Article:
Today, Native Americans have their own tribal courts, which Casselman contrasted with the American ones, which she called less survivor-oriented because they rely on maximum/minimum sentences and presume the alleged assailant's innocence. Tribal courts let victims decide what punishment they want to see doled out––like if they want an apology, a shorter sentence than what a federal court would give, or some form of public shaming. "Today, women who report sexual assault are routinely put on trial themselves and rarely get a voice in the outcome," she said. "Stanford's Brock Turner is a perfect example of this."

The Roman Empire

Rape as a concept didn't exist in either Ancient Greece or Rome––there wasn't a word for it, even though it seems like every story in mythology involves what we'd call sexual assault. "If one were wealthy and/or powerful enough, personal revenge was a possibility," says Michael Peachin, a classics professor at New York University. "However, sexual assault of any and every kind was simply not understood as a matter in which the state should involve itself."

He says that unlike in the near east, rape wasn't even considered a property crime. In fact, it was worse in some ways: If the woman was married, she could be tried for adultery. Rome was an even more lawless place when it came to protecting children, though. "Indeed, if one did not want a baby, one could, without any legal consequence, throw it away––literally, on the garbage dump," Peachin says.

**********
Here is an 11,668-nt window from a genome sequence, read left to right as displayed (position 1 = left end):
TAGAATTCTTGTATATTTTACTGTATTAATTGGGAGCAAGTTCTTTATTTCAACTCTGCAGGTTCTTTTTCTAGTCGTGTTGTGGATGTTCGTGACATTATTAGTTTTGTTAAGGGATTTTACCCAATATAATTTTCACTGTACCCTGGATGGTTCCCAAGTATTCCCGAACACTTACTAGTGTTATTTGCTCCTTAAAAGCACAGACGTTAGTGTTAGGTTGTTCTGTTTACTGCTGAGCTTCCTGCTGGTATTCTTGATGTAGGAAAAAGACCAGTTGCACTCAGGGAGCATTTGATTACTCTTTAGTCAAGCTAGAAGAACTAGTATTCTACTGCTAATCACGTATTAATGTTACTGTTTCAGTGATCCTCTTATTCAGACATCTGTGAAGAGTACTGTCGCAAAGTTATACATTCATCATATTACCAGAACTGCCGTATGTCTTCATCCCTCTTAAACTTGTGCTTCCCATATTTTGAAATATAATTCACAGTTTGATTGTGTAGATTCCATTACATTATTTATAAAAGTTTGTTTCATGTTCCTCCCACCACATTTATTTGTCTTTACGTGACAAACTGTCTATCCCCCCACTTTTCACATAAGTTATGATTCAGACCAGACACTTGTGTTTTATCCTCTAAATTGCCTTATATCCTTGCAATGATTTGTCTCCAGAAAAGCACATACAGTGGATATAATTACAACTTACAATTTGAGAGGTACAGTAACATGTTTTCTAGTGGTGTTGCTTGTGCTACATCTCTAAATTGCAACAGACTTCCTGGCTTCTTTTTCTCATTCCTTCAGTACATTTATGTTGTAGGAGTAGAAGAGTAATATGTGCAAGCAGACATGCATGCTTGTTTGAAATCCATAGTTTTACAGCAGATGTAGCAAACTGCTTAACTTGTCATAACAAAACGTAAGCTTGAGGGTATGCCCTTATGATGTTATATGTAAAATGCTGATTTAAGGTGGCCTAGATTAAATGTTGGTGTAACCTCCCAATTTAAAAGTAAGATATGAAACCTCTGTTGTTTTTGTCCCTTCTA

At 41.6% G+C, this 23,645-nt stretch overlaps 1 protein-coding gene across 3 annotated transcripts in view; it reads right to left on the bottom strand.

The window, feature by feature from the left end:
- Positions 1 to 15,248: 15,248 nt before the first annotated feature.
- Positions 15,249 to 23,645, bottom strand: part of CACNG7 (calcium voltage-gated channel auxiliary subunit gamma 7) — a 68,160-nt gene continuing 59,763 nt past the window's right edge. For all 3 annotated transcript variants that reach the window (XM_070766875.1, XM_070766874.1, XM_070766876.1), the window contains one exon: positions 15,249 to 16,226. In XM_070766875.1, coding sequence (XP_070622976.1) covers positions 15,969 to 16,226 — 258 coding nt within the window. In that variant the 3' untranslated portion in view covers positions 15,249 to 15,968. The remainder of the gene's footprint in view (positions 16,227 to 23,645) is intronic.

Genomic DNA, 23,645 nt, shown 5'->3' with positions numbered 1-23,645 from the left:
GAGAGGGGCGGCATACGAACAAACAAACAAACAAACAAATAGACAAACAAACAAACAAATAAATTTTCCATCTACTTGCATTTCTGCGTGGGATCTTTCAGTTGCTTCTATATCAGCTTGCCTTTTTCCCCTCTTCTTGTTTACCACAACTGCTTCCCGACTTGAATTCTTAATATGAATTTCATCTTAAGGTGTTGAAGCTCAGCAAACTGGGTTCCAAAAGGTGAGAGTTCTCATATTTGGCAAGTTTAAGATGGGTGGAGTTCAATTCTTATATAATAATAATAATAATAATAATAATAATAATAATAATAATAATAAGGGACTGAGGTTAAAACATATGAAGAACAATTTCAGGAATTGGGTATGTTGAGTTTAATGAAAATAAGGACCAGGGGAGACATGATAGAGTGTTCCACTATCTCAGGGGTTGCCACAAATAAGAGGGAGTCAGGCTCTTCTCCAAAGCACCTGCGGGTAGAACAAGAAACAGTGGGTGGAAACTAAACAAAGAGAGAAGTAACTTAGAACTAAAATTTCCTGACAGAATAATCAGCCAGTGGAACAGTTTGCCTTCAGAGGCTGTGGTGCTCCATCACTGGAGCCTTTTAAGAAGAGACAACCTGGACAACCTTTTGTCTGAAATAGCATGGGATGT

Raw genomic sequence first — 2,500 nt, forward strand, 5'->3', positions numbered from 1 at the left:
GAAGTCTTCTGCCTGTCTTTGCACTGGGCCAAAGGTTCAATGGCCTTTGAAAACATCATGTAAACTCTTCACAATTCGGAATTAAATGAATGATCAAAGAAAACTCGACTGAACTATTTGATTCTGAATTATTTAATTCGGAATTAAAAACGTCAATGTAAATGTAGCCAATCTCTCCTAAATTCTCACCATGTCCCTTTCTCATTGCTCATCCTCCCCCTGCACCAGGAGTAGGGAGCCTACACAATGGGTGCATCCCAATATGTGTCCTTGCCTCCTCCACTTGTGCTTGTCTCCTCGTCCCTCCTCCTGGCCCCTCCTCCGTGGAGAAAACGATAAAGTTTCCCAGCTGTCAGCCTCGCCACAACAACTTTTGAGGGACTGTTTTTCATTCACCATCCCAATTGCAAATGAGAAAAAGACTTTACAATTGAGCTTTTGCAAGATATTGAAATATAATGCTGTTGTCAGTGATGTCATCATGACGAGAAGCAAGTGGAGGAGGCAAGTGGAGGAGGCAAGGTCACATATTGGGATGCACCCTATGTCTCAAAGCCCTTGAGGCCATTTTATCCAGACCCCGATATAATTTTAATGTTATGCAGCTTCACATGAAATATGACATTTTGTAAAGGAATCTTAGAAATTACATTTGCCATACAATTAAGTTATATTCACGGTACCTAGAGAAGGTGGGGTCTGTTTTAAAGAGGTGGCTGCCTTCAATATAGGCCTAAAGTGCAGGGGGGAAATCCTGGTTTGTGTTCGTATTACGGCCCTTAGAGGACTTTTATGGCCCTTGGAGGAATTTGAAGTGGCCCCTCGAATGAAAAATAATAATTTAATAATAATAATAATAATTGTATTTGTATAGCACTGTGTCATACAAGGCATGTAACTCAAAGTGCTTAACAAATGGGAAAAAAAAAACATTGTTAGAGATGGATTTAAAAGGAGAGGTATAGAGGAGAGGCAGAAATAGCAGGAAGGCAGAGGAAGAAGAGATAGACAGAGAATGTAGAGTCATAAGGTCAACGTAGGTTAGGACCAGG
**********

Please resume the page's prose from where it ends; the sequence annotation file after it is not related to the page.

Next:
Medieval England

Rape was made a capital punishment in 1285 in England, but jurors were always reluctant to convict people of the crime because women were perceived of as temptresses who asked for or deserved assault, according to historian Sean McGlynn. In an article for History Today, he wrote about how unlikely it was for all-male juries condemn one of their peers for what we would today called sexual assault: "In the English Midlands between 1400 and 1430, of 280 rape cases, not one led to a conviction."

While noting that women had little recourse if they were raped, he added one exception. In 1438, an English jury acquitted Joan Chapelyn for killing a man in self-defense as he was assaulting her. The past pretty much sucked.

Colonial America

In America, the word "rapist" wasn't referred to until the late 19th century, in reference to lynchings. The Oxford English Dictionary notes its first use in reference to a "nigger rapist." It was much easier to convict black men of crimes than whites, because they were tried in slave courts that did not require unanimous jury verdicts. Sharon Block, the author of Rape and Sexual Power in Early America, told VICE that white men accused of rape would often get their charges reduced.

She gave the example of a woman named Sylvia Patterson, who was raped by Captain James Dunn in New York City during the early 19th century. He was only charged with "assault with intent to seduce," which was common when powerful white men were accused of raping working-class women––particularly women of color. During the course of the trial, Patterson was called promiscuous, and it was said that she had venereal diseases.

"In the end, the court convicted Dunn, but the judgment was only one dollar––a real commentary on what they thought her sexual integrity was worth," Block said. "What went on in the Stanford case is very much reminiscent about colonial America. Men with social power could engage in sex virtually unheeded––social power translated to sexual power."